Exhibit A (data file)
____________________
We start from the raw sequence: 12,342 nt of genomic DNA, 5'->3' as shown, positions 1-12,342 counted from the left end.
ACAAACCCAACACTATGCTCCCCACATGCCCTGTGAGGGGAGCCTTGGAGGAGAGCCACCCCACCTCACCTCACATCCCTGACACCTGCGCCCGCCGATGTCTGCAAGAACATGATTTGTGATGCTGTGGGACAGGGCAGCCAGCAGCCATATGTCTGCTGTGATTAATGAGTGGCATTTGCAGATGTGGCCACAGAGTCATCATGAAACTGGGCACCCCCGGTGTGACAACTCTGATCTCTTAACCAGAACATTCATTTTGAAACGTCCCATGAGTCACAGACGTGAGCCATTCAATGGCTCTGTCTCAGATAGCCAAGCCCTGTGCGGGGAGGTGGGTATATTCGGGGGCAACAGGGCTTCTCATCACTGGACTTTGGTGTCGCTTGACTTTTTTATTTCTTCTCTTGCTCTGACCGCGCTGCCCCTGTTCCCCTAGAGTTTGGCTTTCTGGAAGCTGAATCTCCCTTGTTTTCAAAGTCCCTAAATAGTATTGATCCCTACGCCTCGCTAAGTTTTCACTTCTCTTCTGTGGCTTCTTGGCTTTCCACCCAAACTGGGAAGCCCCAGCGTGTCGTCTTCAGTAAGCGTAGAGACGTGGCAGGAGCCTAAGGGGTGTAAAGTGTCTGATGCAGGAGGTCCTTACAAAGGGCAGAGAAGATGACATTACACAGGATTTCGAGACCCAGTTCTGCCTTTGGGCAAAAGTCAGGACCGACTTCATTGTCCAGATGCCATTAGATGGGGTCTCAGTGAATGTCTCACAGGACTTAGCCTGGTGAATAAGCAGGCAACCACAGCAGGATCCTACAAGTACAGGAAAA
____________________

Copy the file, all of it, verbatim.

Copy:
We start from the raw sequence: 12,342 nt of genomic DNA, 5'->3' as shown, positions 1-12,342 counted from the left end.
ACAAACCCAACACTATGCTCCCCACATGCCCTGTGAGGGGAGCCTTGGAGGAGAGCCACCCCACCTCACCTCACATCCCTGACACCTGCGCCCGCCGATGTCTGCAAGAACATGATTTGTGATGCTGTGGGACAGGGCAGCCAGCAGCCATATGTCTGCTGTGATTAATGAGTGGCATTTGCAGATGTGGCCACAGAGTCATCATGAAACTGGGCACCCCCGGTGTGACAACTCTGATCTCTTAACCAGAACATTCATTTTGAAACGTCCCATGAGTCACAGACGTGAGCCATTCAATGGCTCTGTCTCAGATAGCCAAGCCCTGTGCGGGGAGGTGGGTATATTCGGGGGCAACAGGGCTTCTCATCACTGGACTTTGGTGTCGCTTGACTTTTTTATTTCTTCTCTTGCTCTGACCGCGCTGCCCCTGTTCCCCTAGAGTTTGGCTTTCTGGAAGCTGAATCTCCCTTGTTTTCAAAGTCCCTAAATAGTATTGATCCCTACGCCTCGCTAAGTTTTCACTTCTCTTCTGTGGCTTCTTGGCTTTCCACCCAAACTGGGAAGCCCCAGCGTGTCGTCTTCAGTAAGCGTAGAGACGTGGCAGGAGCCTAAGGGGTGTAAAGTGTCTGATGCAGGAGGTCCTTACAAAGGGCAGAGAAGATGACATTACACAGGATTTCGAGACCCAGTTCTGCCTTTGGGCAAAAGTCAGGACCGACTTCATTGTCCAGATGCCATTAGATGGGGTCTCAGTGAATGTCTCACAGGACTTAGCCTGGTGAATAAGCAGGCAACCACAGCAGGATCCTACAAGTACAGGAAAA